If you want your business to achieve competitive advantage, your most crucial, lasting task is motivating your people to greatness. In that regard, about the wisest thing you can do is seize absolutely every opportunity to remind your followers of how immensely capable they are.

The opening the CFO presented

When my client’s CFO said what he did in that meeting, what he exhibited was vulnerability-based trust, an essential building block of an effective team. He volunteered to name a risk, however minor, even at (potentially) his own expense.

His observation was not only factual but aware and humble. It was a display of servant leadership. Any great CEO would say it’s the exact sort of behavior you want to be surrounded by.

In no way was the finance chief’s comment mining for a response. He was merely being transparent. Yet for the CEO, it was an opportunity to momentarily elevate the conversation out of the technical realm and into the people-leadership realm and say, “You’re humble. If we decide together to pursue this strategy, we’re in great hands with you.”

And then get right back to the discussion at hand. It was a prime moment to do what world-renowned adventure racer Robin Benincasa says: “You don’t inspire your teammates by showing them how amazing you are. You inspire them by showing them how amazing they are.”

The key: listening with intention

My CEO client did not notice that affirmation opportunity despite being a generous, good-hearted leader who cares deeply for his people. The reason is he was so engrossed in the technical content of the discussion that he momentarily suspended his focus on the ultimately important human element. It’s a temptation to which executive leaders routinely fall prey, getting lost in the complexity at the expense of the people connection.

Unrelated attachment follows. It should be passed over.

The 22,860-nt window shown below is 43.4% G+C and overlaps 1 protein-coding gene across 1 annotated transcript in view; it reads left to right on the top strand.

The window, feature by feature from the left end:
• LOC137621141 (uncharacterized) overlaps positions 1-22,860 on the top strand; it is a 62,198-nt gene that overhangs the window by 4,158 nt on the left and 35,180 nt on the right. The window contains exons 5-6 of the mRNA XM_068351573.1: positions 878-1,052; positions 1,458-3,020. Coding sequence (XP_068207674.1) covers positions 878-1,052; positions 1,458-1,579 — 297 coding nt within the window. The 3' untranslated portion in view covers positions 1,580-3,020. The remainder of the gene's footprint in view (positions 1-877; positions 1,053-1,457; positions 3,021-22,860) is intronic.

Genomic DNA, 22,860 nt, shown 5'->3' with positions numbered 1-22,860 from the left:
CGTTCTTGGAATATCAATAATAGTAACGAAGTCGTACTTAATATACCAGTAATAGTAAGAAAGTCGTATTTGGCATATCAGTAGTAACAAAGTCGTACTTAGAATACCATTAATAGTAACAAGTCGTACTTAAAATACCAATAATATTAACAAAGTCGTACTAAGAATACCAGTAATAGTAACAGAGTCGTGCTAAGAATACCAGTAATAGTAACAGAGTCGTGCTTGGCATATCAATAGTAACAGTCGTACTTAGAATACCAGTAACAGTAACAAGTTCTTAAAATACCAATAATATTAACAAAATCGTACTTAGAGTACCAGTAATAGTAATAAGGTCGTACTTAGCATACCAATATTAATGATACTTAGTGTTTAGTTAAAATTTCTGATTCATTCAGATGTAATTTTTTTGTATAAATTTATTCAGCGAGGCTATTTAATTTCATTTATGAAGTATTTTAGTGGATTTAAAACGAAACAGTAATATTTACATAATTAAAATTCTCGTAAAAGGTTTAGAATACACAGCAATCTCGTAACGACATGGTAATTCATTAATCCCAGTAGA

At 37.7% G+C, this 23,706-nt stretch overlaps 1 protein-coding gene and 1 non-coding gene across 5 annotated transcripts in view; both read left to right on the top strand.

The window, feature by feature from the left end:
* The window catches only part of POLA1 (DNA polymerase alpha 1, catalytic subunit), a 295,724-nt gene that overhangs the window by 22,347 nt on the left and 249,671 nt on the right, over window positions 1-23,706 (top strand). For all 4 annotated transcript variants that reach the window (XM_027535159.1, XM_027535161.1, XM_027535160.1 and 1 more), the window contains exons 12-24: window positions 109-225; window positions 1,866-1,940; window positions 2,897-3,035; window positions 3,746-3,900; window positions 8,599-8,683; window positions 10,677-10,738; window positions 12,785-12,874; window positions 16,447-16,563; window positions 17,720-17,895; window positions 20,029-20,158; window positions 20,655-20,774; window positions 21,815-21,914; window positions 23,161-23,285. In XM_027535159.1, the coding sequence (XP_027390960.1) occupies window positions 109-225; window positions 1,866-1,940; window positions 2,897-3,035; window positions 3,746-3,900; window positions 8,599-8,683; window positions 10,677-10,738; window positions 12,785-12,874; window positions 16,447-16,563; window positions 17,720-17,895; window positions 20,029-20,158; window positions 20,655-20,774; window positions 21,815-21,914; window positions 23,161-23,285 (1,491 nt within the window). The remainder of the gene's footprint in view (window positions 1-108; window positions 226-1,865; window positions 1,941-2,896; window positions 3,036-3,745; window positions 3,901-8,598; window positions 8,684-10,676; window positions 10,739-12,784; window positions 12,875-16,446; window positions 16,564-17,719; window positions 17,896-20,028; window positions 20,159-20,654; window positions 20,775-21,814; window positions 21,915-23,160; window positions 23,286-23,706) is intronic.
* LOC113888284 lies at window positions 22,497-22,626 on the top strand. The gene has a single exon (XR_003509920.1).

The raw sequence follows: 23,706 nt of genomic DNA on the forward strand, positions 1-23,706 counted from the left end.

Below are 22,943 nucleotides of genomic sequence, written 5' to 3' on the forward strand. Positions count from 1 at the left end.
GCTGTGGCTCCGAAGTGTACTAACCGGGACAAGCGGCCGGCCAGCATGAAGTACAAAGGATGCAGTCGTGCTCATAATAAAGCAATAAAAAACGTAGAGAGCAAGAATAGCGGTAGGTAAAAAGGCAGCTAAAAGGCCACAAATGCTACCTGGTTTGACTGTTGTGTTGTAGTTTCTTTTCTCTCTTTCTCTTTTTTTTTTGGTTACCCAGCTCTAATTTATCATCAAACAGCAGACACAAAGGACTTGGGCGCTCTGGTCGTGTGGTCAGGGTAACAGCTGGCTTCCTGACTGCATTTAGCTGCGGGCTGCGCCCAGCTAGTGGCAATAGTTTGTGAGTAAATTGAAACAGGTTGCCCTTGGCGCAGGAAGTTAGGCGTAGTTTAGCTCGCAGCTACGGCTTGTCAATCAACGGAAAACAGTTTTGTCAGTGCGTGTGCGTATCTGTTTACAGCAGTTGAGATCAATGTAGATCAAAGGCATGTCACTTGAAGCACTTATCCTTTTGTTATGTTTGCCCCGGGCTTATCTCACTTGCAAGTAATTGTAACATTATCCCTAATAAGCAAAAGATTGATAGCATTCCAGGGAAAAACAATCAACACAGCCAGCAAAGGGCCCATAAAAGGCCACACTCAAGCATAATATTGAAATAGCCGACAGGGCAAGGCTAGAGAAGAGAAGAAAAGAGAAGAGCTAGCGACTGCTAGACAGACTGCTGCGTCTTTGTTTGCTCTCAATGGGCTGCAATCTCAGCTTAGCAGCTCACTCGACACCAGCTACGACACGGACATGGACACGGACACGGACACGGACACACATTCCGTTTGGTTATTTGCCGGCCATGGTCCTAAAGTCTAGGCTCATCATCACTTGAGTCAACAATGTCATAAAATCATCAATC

The essential requirement, of course, is listening. If you want to incorporate affirmations into your C-suite repertoire, then you must listen with a different kind of alertness. You listen not merely for strategic alignment and technical detail but with emotional intelligence.

You show up to every conversation with genuine inquisitiveness for little moments that may pop up. Such a level of intensive listening, one that relies on sophisticated soft skills, may feel strained at first.

That’s OK; it’s worth the practice. Your goal is to reliably detect every opportunity, however minor, to inspire your people — even successful fellow C-suite leaders — to be as great as they possibly can be precisely when your business needs them most.

Pro tip

When an opportunity arises to offer an affirmation, put it forth as an objective observation rather than an “I think…” statement.

So, rather than saying, “I think you’re ready to take this on,” simply say, “You are ready.” It’s a subtle detail, but by avoiding the natural tendency to start with “I think…” or “I believe…,” you avoid risk of sounding like your words are more about you and what you think than about the strengths of the fellow leader you seek to embolden.

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Shane Kinkennon

Certified Executive Coach. I work with CEOs of company up to $500M to help them get the most of their human capital and to lead change.